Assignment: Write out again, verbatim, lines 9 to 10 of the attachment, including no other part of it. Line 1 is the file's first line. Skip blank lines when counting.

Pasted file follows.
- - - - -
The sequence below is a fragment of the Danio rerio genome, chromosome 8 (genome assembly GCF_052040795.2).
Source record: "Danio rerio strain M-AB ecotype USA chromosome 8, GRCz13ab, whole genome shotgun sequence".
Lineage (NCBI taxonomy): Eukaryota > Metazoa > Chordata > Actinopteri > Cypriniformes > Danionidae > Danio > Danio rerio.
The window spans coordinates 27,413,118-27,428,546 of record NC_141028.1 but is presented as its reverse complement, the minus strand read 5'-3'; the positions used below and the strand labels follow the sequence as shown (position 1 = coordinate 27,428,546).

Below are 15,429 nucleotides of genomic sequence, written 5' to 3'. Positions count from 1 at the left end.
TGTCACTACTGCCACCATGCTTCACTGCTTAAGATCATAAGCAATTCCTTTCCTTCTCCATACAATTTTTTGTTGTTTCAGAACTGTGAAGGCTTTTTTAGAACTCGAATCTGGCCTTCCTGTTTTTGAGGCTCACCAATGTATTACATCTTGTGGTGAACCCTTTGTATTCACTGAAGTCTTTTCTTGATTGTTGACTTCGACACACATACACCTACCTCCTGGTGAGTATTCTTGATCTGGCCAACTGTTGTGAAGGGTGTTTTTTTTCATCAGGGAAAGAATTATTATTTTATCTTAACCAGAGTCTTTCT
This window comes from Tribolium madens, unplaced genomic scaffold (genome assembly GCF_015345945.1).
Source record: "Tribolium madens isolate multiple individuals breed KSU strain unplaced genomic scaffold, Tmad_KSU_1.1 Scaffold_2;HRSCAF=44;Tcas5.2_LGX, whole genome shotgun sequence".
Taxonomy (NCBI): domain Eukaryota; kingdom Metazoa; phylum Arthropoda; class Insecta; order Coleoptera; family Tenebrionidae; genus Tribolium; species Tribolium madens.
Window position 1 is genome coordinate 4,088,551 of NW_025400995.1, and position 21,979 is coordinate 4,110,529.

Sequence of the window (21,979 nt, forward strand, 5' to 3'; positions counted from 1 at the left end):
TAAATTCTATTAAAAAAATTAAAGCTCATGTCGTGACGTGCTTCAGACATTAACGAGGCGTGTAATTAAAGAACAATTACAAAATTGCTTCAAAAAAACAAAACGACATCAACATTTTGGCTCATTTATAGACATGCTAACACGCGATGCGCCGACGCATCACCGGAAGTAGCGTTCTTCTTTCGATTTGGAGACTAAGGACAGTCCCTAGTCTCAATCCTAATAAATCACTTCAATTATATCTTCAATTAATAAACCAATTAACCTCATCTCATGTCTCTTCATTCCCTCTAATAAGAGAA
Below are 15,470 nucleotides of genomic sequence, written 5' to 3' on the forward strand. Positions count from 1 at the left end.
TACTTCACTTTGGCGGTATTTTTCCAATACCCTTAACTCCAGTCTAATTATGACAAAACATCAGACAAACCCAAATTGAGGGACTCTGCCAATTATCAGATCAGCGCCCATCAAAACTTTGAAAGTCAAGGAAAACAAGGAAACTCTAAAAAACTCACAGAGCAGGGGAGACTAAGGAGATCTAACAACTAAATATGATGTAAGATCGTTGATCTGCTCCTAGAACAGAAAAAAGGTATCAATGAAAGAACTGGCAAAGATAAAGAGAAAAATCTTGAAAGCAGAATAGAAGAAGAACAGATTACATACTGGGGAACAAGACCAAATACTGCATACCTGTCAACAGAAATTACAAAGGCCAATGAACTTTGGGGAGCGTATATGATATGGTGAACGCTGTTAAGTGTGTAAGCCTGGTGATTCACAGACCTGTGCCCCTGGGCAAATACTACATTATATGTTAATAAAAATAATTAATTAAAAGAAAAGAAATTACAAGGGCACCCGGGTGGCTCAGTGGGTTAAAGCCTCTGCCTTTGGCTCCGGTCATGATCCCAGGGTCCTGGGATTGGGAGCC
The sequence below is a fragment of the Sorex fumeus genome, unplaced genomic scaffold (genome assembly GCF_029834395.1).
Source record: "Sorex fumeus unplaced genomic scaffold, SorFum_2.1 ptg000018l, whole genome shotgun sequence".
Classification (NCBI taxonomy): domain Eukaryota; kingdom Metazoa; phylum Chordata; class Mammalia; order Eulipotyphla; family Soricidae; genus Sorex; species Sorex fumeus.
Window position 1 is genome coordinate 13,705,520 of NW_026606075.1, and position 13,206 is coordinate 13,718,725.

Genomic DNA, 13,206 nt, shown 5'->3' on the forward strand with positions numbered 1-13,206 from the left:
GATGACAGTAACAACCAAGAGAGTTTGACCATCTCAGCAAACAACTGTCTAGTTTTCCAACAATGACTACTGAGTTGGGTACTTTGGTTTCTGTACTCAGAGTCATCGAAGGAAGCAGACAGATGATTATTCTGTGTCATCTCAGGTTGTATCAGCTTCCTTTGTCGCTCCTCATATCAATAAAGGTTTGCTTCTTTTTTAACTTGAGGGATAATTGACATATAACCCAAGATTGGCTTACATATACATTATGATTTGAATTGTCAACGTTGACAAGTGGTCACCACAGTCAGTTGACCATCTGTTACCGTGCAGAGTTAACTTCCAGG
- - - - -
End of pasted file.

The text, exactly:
Taxonomy (NCBI): domain Eukaryota; kingdom Metazoa; phylum Arthropoda; class Insecta; order Coleoptera; family Tenebrionidae; genus Tribolium; species Tribolium madens.
Window position 1 is genome coordinate 4,088,551 of NW_025400995.1, and position 21,979 is coordinate 4,110,529.